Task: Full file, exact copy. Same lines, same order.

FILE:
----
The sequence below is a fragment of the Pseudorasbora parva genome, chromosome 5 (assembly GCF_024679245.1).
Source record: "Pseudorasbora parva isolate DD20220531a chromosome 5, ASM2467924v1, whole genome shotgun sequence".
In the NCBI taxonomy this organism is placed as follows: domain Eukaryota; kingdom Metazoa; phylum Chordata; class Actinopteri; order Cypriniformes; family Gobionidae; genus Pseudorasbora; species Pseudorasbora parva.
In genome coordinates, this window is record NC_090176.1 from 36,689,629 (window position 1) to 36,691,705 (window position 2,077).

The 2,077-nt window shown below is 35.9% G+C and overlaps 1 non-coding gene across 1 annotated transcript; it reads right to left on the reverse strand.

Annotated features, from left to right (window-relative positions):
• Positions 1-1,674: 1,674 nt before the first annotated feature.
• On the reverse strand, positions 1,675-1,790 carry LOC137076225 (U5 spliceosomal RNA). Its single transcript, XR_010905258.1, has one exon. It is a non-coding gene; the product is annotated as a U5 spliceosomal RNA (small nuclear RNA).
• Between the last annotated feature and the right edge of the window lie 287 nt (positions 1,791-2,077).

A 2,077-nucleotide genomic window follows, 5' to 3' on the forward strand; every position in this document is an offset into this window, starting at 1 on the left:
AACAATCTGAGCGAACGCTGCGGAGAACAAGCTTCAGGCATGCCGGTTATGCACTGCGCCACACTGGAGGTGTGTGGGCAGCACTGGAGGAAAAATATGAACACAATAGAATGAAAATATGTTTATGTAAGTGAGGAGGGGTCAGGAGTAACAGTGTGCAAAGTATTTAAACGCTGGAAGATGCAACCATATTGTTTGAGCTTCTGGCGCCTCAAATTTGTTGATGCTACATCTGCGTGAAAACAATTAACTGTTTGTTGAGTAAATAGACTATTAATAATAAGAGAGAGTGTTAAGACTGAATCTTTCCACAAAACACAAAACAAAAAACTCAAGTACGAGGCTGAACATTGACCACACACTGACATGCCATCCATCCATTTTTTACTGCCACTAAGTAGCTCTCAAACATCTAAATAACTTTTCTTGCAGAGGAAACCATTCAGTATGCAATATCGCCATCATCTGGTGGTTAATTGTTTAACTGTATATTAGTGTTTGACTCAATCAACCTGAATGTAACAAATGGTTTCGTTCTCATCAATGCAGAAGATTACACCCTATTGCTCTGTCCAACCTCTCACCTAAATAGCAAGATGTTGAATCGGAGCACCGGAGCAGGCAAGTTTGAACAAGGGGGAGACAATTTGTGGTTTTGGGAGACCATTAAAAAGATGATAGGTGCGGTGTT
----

The sequence below is a fragment of the Pseudorasbora parva genome, chromosome 5 (assembly GCF_024679245.1).
Source record: "Pseudorasbora parva isolate DD20220531a chromosome 5, ASM2467924v1, whole genome shotgun sequence".
In the NCBI taxonomy this organism is placed as follows: domain Eukaryota; kingdom Metazoa; phylum Chordata; class Actinopteri; order Cypriniformes; family Gobionidae; genus Pseudorasbora; species Pseudorasbora parva.
In genome coordinates, this window is record NC_090176.1 from 36,689,629 (window position 1) to 36,691,705 (window position 2,077).

The 2,077-nt window shown below is 35.9% G+C and overlaps 1 non-coding gene across 1 annotated transcript; it reads right to left on the reverse strand.

Annotated features, from left to right (window-relative positions):
• Positions 1-1,674: 1,674 nt before the first annotated feature.
• On the reverse strand, positions 1,675-1,790 carry LOC137076225 (U5 spliceosomal RNA). Its single transcript, XR_010905258.1, has one exon. It is a non-coding gene; the product is annotated as a U5 spliceosomal RNA (small nuclear RNA).
• Between the last annotated feature and the right edge of the window lie 287 nt (positions 1,791-2,077).

A 2,077-nucleotide genomic window follows, 5' to 3' on the forward strand; every position in this document is an offset into this window, starting at 1 on the left:
AACAATCTGAGCGAACGCTGCGGAGAACAAGCTTCAGGCATGCCGGTTATGCACTGCGCCACACTGGAGGTGTGTGGGCAGCACTGGAGGAAAAATATGAACACAATAGAATGAAAATATGTTTATGTAAGTGAGGAGGGGTCAGGAGTAACAGTGTGCAAAGTATTTAAACGCTGGAAGATGCAACCATATTGTTTGAGCTTCTGGCGCCTCAAATTTGTTGATGCTACATCTGCGTGAAAACAATTAACTGTTTGTTGAGTAAATAGACTATTAATAATAAGAGAGAGTGTTAAGACTGAATCTTTCCACAAAACACAAAACAAAAAACTCAAGTACGAGGCTGAACATTGACCACACACTGACATGCCATCCATCCATTTTTTACTGCCACTAAGTAGCTCTCAAACATCTAAATAACTTTTCTTGCAGAGGAAACCATTCAGTATGCAATATCGCCATCATCTGGTGGTTAATTGTTTAACTGTATATTAGTGTTTGACTCAATCAACCTGAATGTAACAAATGGTTTCGTTCTCATCAATGCAGAAGATTACACCCTATTGCTCTGTCCAACCTCTCACCTAAATAGCAAGATGTTGAATCGGAGCACCGGAGCAGGCAAGTTTGAACAAGGGGGAGACAATTTGTGGTTTTGGGAGACCATTAAAAAGATGATAGGTGCGGTGTT